Brief History of Germany

The history of Germany is vast and multifaceted, stretching back to ancient times when various tribes inhabited the region. By the Early Middle Ages, a number of these tribes (such as the Franks, Saxons, and Bavarians) had formed loose confederations.

Charlemagne, King of the Franks, emerged in the 8th century, and his Carolingian Empire laid the foundation for what would later become known as the Holy Roman Empire, a collection of semi-autonomous territories in central Europe. Over the centuries, this empire experienced fluctuating power dynamics, often caught between Papal interests in Rome and regional Germanic princes.

By the Late Middle Ages, cities within Germany like Nuremberg and Augsburg became centers of trade and culture. However, the 16th century brought the Reformation, initiated by Martin Luther, leading to religious wars and tensions between Protestants and Catholics.

In the 19th century, under the leadership of Otto von Bismarck, the many Germanic states were unified into the German Empire, with the Prussian monarchy at its helm. This empire pursued colonial and continental ambitions, culminating in World War I.

Post-WWI, the Treaty of Versailles imposed heavy reparations on Germany. The Weimar Republic that followed faced economic hardships, hyperinflation, and political extremism.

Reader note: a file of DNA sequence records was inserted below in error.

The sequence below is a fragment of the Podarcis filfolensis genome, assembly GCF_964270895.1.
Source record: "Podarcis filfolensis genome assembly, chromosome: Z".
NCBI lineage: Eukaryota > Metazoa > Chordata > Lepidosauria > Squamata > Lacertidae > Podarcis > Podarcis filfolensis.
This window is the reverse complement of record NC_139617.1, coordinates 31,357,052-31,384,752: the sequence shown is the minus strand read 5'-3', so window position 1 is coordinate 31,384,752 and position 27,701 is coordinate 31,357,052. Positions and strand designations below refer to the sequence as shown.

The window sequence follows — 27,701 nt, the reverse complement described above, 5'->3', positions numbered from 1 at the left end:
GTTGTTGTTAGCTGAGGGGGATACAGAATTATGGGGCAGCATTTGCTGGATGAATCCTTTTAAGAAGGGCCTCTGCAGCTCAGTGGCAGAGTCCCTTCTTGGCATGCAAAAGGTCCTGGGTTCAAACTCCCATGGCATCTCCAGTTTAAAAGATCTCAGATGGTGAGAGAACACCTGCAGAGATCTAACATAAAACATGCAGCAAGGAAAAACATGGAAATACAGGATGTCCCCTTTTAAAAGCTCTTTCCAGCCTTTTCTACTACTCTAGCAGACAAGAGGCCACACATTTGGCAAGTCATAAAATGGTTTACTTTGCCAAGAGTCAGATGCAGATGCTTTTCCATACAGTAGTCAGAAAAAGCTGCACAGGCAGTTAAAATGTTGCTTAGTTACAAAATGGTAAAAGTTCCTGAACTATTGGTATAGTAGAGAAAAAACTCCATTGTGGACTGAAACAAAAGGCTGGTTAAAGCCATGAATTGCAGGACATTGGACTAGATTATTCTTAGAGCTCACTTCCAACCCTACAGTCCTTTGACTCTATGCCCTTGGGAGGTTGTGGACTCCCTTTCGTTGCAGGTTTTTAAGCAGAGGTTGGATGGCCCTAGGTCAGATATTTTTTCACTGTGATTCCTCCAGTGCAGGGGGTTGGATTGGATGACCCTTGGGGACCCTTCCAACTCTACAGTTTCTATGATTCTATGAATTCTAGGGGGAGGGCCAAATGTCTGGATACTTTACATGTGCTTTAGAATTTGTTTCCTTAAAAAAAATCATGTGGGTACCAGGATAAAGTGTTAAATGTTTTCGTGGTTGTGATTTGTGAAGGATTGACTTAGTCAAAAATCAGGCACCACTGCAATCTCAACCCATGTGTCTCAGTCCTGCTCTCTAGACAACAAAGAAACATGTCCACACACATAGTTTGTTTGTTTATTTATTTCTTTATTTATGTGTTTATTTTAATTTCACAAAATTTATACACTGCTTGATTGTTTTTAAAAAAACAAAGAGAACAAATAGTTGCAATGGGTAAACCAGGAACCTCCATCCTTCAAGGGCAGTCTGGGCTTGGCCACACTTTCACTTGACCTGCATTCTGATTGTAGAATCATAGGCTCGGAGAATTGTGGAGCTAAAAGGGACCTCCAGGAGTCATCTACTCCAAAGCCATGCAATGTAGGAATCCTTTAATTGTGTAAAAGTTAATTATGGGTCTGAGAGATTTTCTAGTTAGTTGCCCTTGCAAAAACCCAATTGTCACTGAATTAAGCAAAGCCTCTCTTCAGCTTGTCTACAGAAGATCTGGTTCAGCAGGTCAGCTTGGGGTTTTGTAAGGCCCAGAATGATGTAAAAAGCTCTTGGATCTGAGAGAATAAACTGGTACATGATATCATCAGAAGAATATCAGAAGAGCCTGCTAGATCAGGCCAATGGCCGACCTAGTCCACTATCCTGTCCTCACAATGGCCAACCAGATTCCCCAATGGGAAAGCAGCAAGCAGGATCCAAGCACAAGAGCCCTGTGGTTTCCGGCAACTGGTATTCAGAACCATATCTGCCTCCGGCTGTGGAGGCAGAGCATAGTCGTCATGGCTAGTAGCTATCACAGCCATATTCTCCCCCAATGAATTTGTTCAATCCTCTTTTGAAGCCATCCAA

This volatility led to the rise of Adolf Hitler and the Nazi Party, ushering in a dark chapter of genocide, repression, and militarism. World War II devastated Europe, and post-war Germany was divided into East and West – a Soviet-controlled East Germany and a Western-aligned Federal Republic of Germany.

The Berlin Wall, erected in 1961, became the literal and symbolic divider of these two worlds until its fall in 1989. This event paved the way for German reunification in 1990.

Today’s Germany is a leading European and global power, known for its economic prowess, cultural contributions, and commitment to democracy and human rights.

About Germany

Country Code: +49.

Crime: Post-WWII Germany saw an increase in crime due to the devastating consequences of the war, leading to social and economic dislocation. The division of Germany into East and West also affected crime rates, with each side experiencing unique challenges.

Historically, Germany has had a low homicide rate, especially in comparison with other large countries. The reasons are multifaceted, including effective law enforcement, a strong social welfare system, and rigorous gun control.